Some days I feel as though my counterpart and I have come to our own sort of peace: he is more direct with me, and I'm more indirect with him, without being too timid or too pushy. Other days it still seems as though we are communicating from different planets using walkie-talkies that someone's little brother accidentally dropped in the toilet.

In my first three or six months I was in a flexible, more passive mindset, open to getting my bearings and learning “when yes means yes and yes means no” (in the wise words of our training director). Now that I’m in my last year, I'm going to admit that I hear the clock ticking: I'm impatient, stir-crazy, and antsy to get something substantive done. It's still crucial to remain flexible, but in this context, attaining fluency in “indirect-speak” has been on my mind more than ever.

In that spirit, I present to you a sampling of common phrases, translated from "indirect-speak" (What You Say) to "direct-speak" (What You Mean):

What You Say (WYS): Yes, that is totally necessary. I agree.

What You Mean (WYM): The idea may interest me right now in this particular second since you happen to mention it, but the honest truth is that I would probably watch paint dry for 24 consecutive hours than follow through on what you’re proposing.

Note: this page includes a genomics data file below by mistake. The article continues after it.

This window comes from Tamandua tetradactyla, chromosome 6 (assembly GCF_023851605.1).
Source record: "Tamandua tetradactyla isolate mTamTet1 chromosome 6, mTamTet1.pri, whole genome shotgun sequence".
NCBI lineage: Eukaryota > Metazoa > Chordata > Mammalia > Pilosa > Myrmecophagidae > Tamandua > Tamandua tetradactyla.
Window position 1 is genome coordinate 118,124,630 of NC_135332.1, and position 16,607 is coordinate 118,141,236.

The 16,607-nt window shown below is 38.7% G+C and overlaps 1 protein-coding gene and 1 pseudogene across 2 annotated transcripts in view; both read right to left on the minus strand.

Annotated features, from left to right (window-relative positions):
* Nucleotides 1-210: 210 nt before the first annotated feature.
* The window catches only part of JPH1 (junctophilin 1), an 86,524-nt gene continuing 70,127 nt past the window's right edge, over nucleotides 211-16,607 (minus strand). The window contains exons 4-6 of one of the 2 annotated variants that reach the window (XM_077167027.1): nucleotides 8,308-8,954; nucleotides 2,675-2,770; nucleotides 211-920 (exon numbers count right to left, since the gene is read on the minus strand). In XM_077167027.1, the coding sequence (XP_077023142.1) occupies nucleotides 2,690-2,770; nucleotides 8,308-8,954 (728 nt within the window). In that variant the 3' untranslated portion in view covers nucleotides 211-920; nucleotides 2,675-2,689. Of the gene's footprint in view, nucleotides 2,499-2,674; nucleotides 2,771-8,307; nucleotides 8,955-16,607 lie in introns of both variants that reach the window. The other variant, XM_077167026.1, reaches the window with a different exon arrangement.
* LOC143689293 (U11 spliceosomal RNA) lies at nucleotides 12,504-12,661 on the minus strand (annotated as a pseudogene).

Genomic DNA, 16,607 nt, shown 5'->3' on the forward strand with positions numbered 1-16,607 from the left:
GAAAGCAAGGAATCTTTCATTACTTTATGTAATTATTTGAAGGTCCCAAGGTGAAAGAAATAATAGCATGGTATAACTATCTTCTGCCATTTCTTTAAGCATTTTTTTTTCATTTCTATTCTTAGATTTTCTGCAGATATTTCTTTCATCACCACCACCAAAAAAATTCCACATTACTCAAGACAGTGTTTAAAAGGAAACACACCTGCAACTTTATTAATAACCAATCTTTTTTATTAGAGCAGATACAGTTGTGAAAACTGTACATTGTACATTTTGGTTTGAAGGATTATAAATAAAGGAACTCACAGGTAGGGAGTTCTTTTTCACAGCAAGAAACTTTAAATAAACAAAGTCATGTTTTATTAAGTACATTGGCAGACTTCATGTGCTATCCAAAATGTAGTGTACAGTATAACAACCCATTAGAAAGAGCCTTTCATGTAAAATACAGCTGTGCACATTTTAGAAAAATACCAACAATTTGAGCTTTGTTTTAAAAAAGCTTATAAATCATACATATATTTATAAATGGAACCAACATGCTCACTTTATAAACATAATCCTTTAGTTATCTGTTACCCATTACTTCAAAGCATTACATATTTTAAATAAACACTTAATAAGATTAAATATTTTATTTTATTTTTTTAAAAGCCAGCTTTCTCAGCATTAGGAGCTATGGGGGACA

WYS: “Yeah, that’s what I’m looking at, that seems good to me, we’ll do that.”

WYM: “It seems that I genuinely agree with you, since I am nodding and making eye contact with you, but in reality I’m actually mentally planning which fields I’m going to be planting potato in next weekend, I’ll get back to you on that idea next year, if I remember.”

WYS: Let’s have a meeting on the 13th.

WYM: Actually, let’s plan to have a meeting on the 13th, but it’ll actually be held a week earlier, and we’ll call you between two days and two minutes before to let you know.

WYS: Okay, we’ll leave at 9 tomorrow.

WYM: If I’m feeling punctual, I’ll roll in around 10:30.

WYS: Yes, I will be there tomorrow.

WYM: I would really love to be there tomorrow, however, since I already have six other obligations for that same time, it will be difficult for me to actually arrive. However, I hope you will accept my agreement to be there as an apology in advance for my absence.

WYS: Yes. I’d love to.

WYM: Probably not.

WYS: Yes, that’s fine.

WYM: No, not likely.